Mechanical valves are designed to outlast the patient, and have typically been stress-tested to last several hundred years. Although mechanical valves are long-lasting and generally present a one-surgery solution, there is an increased risk of blood clots forming with mechanical valves. As a result, mechanical valve recipients must take anticoagulant (blood thinning) drugs such as warfarin for the rest of their lives, making the patient more prone to bleeding. The sound of mechanical valves may be heard and decrease the quality of life.
Tissue valves tend to wear out faster with increased flow demands - such as with a more active (typically younger) person. Tissue valves typically last 10–15 years in less active (typically elderly) patients, but wear out faster in younger patients. When a tissue valve wears out and needs replacement, the person must undergo another valve replacement surgery. For this reason, younger patients are often recommended mechanical valves to prevent the increased risk (and inconvenience) of another valve replacement.
Aortic valve replacement is most frequently done through a median sternotomy, meaning the incision is made by cutting through the sternum. Once the pericardium has been opened, the patient is put on a cardiopulmonary bypass machine, also known as the heart-lung machine. This machine takes over the task of breathing for the patient and pumping their blood around while the surgeon replaces the heart valve.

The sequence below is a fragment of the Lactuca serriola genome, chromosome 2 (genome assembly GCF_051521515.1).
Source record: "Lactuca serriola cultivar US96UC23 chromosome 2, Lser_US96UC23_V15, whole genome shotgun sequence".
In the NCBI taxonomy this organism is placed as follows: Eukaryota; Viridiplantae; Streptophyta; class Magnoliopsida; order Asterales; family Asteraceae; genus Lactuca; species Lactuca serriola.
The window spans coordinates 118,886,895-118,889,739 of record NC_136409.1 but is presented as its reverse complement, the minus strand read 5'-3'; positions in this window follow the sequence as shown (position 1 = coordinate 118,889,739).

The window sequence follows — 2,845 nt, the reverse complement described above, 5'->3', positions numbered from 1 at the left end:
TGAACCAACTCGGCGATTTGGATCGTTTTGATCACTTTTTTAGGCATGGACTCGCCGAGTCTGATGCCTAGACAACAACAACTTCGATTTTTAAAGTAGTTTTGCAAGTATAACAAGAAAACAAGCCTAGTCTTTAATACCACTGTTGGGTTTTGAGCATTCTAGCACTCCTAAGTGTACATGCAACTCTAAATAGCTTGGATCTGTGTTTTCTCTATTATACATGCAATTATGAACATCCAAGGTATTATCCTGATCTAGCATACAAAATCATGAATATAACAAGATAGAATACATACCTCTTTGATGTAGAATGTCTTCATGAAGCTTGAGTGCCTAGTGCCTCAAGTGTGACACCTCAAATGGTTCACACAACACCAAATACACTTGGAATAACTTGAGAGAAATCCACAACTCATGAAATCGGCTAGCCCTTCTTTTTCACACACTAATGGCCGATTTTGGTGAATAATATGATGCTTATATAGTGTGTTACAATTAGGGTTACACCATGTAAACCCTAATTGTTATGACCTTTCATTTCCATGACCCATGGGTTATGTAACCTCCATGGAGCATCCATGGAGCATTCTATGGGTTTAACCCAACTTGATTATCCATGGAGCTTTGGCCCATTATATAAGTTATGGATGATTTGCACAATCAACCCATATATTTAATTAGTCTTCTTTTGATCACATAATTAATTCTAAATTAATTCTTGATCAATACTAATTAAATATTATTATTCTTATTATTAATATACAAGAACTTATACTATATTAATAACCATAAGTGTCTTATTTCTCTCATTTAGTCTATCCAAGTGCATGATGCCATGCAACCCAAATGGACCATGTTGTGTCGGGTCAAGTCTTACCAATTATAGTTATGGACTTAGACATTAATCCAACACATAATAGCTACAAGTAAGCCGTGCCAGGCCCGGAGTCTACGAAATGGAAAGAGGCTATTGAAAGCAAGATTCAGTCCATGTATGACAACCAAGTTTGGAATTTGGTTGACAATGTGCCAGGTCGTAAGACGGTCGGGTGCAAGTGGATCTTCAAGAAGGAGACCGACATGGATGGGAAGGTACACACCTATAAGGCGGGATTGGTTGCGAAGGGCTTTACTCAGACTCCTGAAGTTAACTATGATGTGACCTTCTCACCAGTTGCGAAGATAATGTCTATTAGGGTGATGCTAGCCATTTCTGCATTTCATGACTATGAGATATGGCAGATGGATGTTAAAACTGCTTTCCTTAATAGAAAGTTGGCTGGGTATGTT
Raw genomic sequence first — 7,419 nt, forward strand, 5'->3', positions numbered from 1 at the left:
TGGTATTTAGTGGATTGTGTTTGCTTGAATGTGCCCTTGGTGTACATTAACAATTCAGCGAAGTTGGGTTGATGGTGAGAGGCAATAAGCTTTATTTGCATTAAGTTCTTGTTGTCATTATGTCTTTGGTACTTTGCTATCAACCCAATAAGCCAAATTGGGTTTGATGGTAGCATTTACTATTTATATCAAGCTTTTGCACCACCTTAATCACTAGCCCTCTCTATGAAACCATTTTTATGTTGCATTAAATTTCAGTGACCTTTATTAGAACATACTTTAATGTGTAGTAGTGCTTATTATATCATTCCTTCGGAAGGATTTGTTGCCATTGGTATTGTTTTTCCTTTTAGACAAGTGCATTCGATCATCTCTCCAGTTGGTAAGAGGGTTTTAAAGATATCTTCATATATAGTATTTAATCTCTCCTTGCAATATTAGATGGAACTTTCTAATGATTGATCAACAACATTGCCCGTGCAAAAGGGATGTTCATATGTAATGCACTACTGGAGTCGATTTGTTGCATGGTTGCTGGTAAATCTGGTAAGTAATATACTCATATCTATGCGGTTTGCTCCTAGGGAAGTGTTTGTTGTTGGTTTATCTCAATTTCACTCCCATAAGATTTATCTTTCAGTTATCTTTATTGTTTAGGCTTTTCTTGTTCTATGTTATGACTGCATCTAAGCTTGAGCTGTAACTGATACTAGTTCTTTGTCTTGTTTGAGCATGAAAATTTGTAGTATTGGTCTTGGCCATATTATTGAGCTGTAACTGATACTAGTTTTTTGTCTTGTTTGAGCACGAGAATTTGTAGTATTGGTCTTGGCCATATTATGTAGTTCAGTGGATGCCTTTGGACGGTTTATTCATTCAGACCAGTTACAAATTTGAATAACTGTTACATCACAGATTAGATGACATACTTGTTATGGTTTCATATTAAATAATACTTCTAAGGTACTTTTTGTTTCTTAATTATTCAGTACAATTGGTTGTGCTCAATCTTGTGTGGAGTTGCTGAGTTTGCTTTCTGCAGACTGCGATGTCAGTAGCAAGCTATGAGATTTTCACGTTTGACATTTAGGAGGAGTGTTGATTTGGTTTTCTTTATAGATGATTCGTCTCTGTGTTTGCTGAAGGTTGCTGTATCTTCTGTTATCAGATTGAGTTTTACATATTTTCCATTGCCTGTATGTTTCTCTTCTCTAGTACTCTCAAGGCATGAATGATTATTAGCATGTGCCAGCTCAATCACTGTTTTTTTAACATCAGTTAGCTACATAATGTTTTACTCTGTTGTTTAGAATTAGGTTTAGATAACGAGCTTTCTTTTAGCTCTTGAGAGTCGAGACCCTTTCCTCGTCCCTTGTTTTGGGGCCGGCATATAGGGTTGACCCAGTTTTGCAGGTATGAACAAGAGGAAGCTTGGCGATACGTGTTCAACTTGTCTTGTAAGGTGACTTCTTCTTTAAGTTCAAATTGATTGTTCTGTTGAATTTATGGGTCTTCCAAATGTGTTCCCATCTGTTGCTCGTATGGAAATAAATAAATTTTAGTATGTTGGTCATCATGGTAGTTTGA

Once the patient is on bypass, a cut is made in the aorta and a crossclamp applied. The surgeon then removes the patient's diseased aortic valve and a mechanical or tissue valve is put in its place. Once the valve is in place and the aorta has been closed, the patient is taken off the heart-lung machine. Transesophageal echocardiogram (TEE, an ultra-sound of the heart done through the esophagus) can be used to verify that the new valve is functioning properly. Pacing wires are usually put in place, so that the heart can be manually paced should any complications arise after surgery. Drainage tubes are also inserted to drain fluids from the chest and pericardium following surgery. These are usually removed within 36 hours while the pacing wires are generally left in place until right before the patient is discharged from the hospital.
Hospital stay and recovery time
After aortic valve replacement, the patient will frequently stay in an intensive care unit for 12–36 hours. The patient is often able to go home after this, in about four days, unless complications arise. Common complications include heart block, which typically requires the permanent insertion of a cardiac pacemaker.